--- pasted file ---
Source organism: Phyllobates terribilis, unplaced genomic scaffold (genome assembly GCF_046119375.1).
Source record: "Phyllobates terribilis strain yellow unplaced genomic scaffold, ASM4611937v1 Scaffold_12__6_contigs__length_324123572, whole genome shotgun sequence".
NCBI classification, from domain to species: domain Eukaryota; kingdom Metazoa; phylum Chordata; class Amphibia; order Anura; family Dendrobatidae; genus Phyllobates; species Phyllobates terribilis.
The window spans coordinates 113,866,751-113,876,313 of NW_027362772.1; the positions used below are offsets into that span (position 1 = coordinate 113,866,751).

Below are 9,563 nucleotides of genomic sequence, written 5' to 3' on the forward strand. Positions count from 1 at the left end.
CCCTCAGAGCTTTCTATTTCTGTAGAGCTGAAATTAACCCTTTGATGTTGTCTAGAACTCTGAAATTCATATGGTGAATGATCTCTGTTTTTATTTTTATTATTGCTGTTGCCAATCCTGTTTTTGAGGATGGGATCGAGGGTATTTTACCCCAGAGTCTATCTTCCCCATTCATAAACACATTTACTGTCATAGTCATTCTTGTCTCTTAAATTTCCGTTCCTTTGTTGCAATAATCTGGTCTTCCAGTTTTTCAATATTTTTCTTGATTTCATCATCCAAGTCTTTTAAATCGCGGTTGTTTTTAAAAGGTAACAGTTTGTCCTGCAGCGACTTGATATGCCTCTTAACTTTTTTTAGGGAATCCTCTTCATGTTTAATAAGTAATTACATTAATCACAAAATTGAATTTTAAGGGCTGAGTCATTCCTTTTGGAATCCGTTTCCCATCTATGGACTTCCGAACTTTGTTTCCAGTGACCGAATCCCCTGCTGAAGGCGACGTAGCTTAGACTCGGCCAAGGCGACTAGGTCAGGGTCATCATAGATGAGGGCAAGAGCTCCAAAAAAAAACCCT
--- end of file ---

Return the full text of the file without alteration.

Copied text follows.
Source organism: Phyllobates terribilis, unplaced genomic scaffold (genome assembly GCF_046119375.1).
Source record: "Phyllobates terribilis strain yellow unplaced genomic scaffold, ASM4611937v1 Scaffold_12__6_contigs__length_324123572, whole genome shotgun sequence".
NCBI classification, from domain to species: domain Eukaryota; kingdom Metazoa; phylum Chordata; class Amphibia; order Anura; family Dendrobatidae; genus Phyllobates; species Phyllobates terribilis.
The window spans coordinates 113,866,751-113,876,313 of NW_027362772.1; the positions used below are offsets into that span (position 1 = coordinate 113,866,751).

Below are 9,563 nucleotides of genomic sequence, written 5' to 3' on the forward strand. Positions count from 1 at the left end.
CCCTCAGAGCTTTCTATTTCTGTAGAGCTGAAATTAACCCTTTGATGTTGTCTAGAACTCTGAAATTCATATGGTGAATGATCTCTGTTTTTATTTTTATTATTGCTGTTGCCAATCCTGTTTTTGAGGATGGGATCGAGGGTATTTTACCCCAGAGTCTATCTTCCCCATTCATAAACACATTTACTGTCATAGTCATTCTTGTCTCTTAAATTTCCGTTCCTTTGTTGCAATAATCTGGTCTTCCAGTTTTTCAATATTTTTCTTGATTTCATCATCCAAGTCTTTTAAATCGCGGTTGTTTTTAAAAGGTAACAGTTTGTCCTGCAGCGACTTGATATGCCTCTTAACTTTTTTTAGGGAATCCTCTTCATGTTTAATAAGTAATTACATTAATCACAAAATTGAATTTTAAGGGCTGAGTCATTCCTTTTGGAATCCGTTTCCCATCTATGGACTTCCGAACTTTGTTTCCAGTGACCGAATCCCCTGCTGAAGGCGACGTAGCTTAGACTCGGCCAAGGCGACTAGGTCAGGGTCATCATAGATGAGGGCAAGAGCTCCAAAAAAAAACCCT